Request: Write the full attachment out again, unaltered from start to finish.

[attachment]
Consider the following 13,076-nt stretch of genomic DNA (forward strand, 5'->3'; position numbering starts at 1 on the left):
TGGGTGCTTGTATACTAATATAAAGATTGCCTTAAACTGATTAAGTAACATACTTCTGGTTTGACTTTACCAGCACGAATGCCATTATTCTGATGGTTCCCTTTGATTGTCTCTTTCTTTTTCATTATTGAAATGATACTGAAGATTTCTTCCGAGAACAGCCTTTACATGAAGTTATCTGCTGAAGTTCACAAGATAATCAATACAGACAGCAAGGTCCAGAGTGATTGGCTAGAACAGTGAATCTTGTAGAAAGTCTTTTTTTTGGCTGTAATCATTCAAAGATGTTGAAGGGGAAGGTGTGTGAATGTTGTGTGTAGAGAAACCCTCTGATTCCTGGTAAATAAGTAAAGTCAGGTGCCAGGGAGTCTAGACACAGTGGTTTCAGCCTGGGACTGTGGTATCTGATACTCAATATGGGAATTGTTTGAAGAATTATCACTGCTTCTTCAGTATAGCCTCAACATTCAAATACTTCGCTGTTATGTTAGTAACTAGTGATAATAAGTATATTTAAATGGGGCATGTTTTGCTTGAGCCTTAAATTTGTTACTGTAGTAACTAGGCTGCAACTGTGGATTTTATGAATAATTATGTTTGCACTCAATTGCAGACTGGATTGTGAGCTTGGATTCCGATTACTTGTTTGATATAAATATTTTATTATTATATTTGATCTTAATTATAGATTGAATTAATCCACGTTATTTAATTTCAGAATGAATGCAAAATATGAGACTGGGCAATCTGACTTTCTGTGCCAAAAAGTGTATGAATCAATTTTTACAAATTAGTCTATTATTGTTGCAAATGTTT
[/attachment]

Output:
Consider the following 13,076-nt stretch of genomic DNA (forward strand, 5'->3'; position numbering starts at 1 on the left):
TGGGTGCTTGTATACTAATATAAAGATTGCCTTAAACTGATTAAGTAACATACTTCTGGTTTGACTTTACCAGCACGAATGCCATTATTCTGATGGTTCCCTTTGATTGTCTCTTTCTTTTTCATTATTGAAATGATACTGAAGATTTCTTCCGAGAACAGCCTTTACATGAAGTTATCTGCTGAAGTTCACAAGATAATCAATACAGACAGCAAGGTCCAGAGTGATTGGCTAGAACAGTGAATCTTGTAGAAAGTCTTTTTTTTGGCTGTAATCATTCAAAGATGTTGAAGGGGAAGGTGTGTGAATGTTGTGTGTAGAGAAACCCTCTGATTCCTGGTAAATAAGTAAAGTCAGGTGCCAGGGAGTCTAGACACAGTGGTTTCAGCCTGGGACTGTGGTATCTGATACTCAATATGGGAATTGTTTGAAGAATTATCACTGCTTCTTCAGTATAGCCTCAACATTCAAATACTTCGCTGTTATGTTAGTAACTAGTGATAATAAGTATATTTAAATGGGGCATGTTTTGCTTGAGCCTTAAATTTGTTACTGTAGTAACTAGGCTGCAACTGTGGATTTTATGAATAATTATGTTTGCACTCAATTGCAGACTGGATTGTGAGCTTGGATTCCGATTACTTGTTTGATATAAATATTTTATTATTATATTTGATCTTAATTATAGATTGAATTAATCCACGTTATTTAATTTCAGAATGAATGCAAAATATGAGACTGGGCAATCTGACTTTCTGTGCCAAAAAGTGTATGAATCAATTTTTACAAATTAGTCTATTATTGTTGCAAATGTTT